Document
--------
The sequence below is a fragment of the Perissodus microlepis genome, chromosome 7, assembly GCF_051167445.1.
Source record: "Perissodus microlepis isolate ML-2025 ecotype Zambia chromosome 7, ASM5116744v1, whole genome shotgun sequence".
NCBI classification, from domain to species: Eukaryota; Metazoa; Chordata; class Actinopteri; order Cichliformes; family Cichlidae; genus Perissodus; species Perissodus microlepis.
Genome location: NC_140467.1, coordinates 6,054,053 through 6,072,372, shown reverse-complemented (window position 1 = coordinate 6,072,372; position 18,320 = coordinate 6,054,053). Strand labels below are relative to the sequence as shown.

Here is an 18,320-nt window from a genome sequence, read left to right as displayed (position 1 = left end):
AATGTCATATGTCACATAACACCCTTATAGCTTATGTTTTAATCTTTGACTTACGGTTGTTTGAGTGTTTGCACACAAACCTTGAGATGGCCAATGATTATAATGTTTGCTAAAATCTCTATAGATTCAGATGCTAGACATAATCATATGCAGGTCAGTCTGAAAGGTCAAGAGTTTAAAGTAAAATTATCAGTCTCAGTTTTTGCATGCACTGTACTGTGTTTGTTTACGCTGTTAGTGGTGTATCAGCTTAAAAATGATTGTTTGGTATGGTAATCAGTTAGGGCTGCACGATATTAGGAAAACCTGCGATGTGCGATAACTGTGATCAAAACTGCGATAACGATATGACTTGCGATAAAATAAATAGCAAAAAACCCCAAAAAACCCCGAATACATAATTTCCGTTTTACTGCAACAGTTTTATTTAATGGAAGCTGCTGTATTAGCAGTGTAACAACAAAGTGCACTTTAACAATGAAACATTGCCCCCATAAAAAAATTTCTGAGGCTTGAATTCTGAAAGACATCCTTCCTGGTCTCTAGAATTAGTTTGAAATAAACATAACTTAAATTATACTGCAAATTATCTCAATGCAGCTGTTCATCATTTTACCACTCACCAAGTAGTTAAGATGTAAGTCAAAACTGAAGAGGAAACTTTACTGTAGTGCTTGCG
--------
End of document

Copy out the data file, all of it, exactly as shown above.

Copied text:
The sequence below is a fragment of the Perissodus microlepis genome, chromosome 7, assembly GCF_051167445.1.
Source record: "Perissodus microlepis isolate ML-2025 ecotype Zambia chromosome 7, ASM5116744v1, whole genome shotgun sequence".
NCBI classification, from domain to species: Eukaryota; Metazoa; Chordata; class Actinopteri; order Cichliformes; family Cichlidae; genus Perissodus; species Perissodus microlepis.
Genome location: NC_140467.1, coordinates 6,054,053 through 6,072,372, shown reverse-complemented (window position 1 = coordinate 6,072,372; position 18,320 = coordinate 6,054,053). Strand labels below are relative to the sequence as shown.

Here is an 18,320-nt window from a genome sequence, read left to right as displayed (position 1 = left end):
AATGTCATATGTCACATAACACCCTTATAGCTTATGTTTTAATCTTTGACTTACGGTTGTTTGAGTGTTTGCACACAAACCTTGAGATGGCCAATGATTATAATGTTTGCTAAAATCTCTATAGATTCAGATGCTAGACATAATCATATGCAGGTCAGTCTGAAAGGTCAAGAGTTTAAAGTAAAATTATCAGTCTCAGTTTTTGCATGCACTGTACTGTGTTTGTTTACGCTGTTAGTGGTGTATCAGCTTAAAAATGATTGTTTGGTATGGTAATCAGTTAGGGCTGCACGATATTAGGAAAACCTGCGATGTGCGATAACTGTGATCAAAACTGCGATAACGATATGACTTGCGATAAAATAAATAGCAAAAAACCCCAAAAAACCCCGAATACATAATTTCCGTTTTACTGCAACAGTTTTATTTAATGGAAGCTGCTGTATTAGCAGTGTAACAACAAAGTGCACTTTAACAATGAAACATTGCCCCCATAAAAAAATTTCTGAGGCTTGAATTCTGAAAGACATCCTTCCTGGTCTCTAGAATTAGTTTGAAATAAACATAACTTAAATTATACTGCAAATTATCTCAATGCAGCTGTTCATCATTTTACCACTCACCAAGTAGTTAAGATGTAAGTCAAAACTGAAGAGGAAACTTTACTGTAGTGCTTGCG